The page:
Your character and world can be literally anything you want. You aren’t limited to the preprogrammed options of a video game, or a writer’s description. Since the rules are more like guidelines, if you dream something up, you can make it happen.
7. Hilarious Critical Fails
To do most things in the d20 system the most popular games are based on, you have to roll a twenty-sided side (a d20) and apply a bonus to it, with the goal of hitting or exceeding a target number. In combat and sometimes in skill checks, a 1 means automatic failure. It is usually accompanied by some sort of disastrous result. For example, I once rolled a 1 while trying to play the flute. With a -1 Perform skill, it was a zero, and the result sounded something like this.
8. Glorious Critical Successes!
The reverse side of critical failures are critical hits and successes. In battle, getting a critical means the monster is in for some serious damage. For skill checks, it means that unless the task was incredibly difficult, you probably pulled it off. There is nothing more thrilling than seeing that “natural 20” come up on your die, especially since it’s usually accompanied by a description of your deeds worthy of song.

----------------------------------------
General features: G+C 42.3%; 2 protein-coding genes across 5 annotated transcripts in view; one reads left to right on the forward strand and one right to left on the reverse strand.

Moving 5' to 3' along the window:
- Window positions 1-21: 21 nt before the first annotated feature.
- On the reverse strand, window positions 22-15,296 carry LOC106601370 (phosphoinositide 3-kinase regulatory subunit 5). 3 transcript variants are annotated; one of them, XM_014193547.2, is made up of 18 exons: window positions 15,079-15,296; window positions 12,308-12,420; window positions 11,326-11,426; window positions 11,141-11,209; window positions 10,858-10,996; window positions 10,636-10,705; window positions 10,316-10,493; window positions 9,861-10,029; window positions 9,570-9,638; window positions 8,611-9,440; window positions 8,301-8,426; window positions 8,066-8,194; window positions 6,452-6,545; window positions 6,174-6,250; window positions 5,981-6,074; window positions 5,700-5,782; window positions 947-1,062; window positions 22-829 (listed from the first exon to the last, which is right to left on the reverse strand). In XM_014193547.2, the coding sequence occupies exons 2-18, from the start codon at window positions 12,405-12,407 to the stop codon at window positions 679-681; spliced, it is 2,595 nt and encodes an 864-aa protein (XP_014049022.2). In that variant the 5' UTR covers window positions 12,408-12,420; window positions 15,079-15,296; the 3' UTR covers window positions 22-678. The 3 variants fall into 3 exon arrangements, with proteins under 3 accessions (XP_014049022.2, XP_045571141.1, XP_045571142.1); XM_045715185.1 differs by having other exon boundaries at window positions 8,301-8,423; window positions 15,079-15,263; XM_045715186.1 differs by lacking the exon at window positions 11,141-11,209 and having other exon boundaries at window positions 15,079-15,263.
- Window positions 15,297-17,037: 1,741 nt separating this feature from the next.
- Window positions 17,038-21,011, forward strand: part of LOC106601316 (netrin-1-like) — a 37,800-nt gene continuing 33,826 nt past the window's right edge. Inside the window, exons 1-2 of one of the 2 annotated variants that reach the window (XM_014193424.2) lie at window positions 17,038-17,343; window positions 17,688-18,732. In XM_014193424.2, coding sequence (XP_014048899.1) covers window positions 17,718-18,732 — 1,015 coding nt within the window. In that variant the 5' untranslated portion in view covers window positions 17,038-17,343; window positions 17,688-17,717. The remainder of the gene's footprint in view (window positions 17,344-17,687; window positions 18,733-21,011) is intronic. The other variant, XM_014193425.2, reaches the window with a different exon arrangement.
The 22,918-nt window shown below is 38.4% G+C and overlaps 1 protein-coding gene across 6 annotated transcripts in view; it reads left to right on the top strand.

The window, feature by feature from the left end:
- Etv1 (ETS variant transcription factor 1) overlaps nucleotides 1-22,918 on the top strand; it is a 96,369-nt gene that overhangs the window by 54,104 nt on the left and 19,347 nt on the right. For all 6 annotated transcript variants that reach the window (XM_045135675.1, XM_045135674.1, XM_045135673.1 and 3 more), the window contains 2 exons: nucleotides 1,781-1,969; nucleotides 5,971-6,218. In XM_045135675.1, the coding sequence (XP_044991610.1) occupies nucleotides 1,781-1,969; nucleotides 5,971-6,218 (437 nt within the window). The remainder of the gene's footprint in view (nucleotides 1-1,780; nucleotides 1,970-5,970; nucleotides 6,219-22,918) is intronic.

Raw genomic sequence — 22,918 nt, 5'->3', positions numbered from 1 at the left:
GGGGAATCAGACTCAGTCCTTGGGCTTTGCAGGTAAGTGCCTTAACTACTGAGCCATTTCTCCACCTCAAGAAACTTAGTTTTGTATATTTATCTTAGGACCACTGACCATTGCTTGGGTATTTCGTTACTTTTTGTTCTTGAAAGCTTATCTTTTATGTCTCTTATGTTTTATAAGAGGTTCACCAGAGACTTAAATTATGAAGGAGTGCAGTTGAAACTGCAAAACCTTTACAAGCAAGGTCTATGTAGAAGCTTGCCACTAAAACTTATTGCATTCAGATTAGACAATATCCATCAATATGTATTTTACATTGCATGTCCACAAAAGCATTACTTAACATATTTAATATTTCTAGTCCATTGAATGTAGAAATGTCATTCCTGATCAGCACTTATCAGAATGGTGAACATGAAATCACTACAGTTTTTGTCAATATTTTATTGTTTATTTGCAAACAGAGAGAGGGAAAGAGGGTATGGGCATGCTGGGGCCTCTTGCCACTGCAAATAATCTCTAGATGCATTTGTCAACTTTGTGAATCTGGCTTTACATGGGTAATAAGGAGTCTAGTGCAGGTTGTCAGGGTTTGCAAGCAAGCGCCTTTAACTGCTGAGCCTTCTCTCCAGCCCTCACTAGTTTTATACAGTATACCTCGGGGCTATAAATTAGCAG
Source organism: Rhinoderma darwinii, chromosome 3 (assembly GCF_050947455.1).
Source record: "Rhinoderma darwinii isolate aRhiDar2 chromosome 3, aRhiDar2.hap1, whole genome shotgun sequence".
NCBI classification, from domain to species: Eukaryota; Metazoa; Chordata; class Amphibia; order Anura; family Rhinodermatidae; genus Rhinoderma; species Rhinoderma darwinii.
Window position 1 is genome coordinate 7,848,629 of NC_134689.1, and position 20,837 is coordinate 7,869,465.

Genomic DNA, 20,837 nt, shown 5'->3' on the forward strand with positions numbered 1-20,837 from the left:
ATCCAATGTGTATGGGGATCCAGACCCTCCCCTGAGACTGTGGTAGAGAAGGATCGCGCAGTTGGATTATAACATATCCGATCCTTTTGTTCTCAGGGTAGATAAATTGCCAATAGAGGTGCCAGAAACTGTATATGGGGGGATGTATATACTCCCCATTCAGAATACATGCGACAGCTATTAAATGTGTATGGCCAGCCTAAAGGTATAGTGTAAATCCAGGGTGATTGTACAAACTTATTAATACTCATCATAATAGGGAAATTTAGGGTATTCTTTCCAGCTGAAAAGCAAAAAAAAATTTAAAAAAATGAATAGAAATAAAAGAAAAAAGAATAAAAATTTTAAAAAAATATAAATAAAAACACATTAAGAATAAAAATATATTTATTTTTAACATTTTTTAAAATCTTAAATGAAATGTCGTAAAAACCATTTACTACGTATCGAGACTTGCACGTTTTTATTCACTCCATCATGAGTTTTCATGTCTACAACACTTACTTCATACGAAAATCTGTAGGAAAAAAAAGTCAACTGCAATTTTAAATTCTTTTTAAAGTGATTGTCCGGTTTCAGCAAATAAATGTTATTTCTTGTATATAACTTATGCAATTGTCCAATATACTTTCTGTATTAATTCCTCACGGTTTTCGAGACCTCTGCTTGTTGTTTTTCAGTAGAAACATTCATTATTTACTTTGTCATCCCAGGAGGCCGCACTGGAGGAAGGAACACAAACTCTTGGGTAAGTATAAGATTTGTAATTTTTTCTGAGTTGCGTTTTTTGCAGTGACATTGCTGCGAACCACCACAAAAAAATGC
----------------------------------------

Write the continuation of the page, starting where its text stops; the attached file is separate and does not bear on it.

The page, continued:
9. Cool Dice
LOOK. AT. THE. PRETTIES. Also, a full set of polyhedral dice is way more fun to roll than a six-sided die. Your dice are your lifeline in these games, so it makes sense that a lot of gamers spring for cool designs or innovative materials. (I really want a wooden set for my druid!)
10. Different Versions
Games that have been around for a while, like Dungeons & Dragons, have many different versions, so you can choose the kind that best suits your needs and play-style. 3.5 was and remains one of the most popular styles (even launching a modified version, Pathfinder). The 5th Edition, or 5e, simplifies a lot of the more complicated mechanics, but bumps up the roleplaying, making it much more integral to the game. We do not speak of the 4th Edition. Many games are under the Open Gaming License, so you could even create your own set of rules.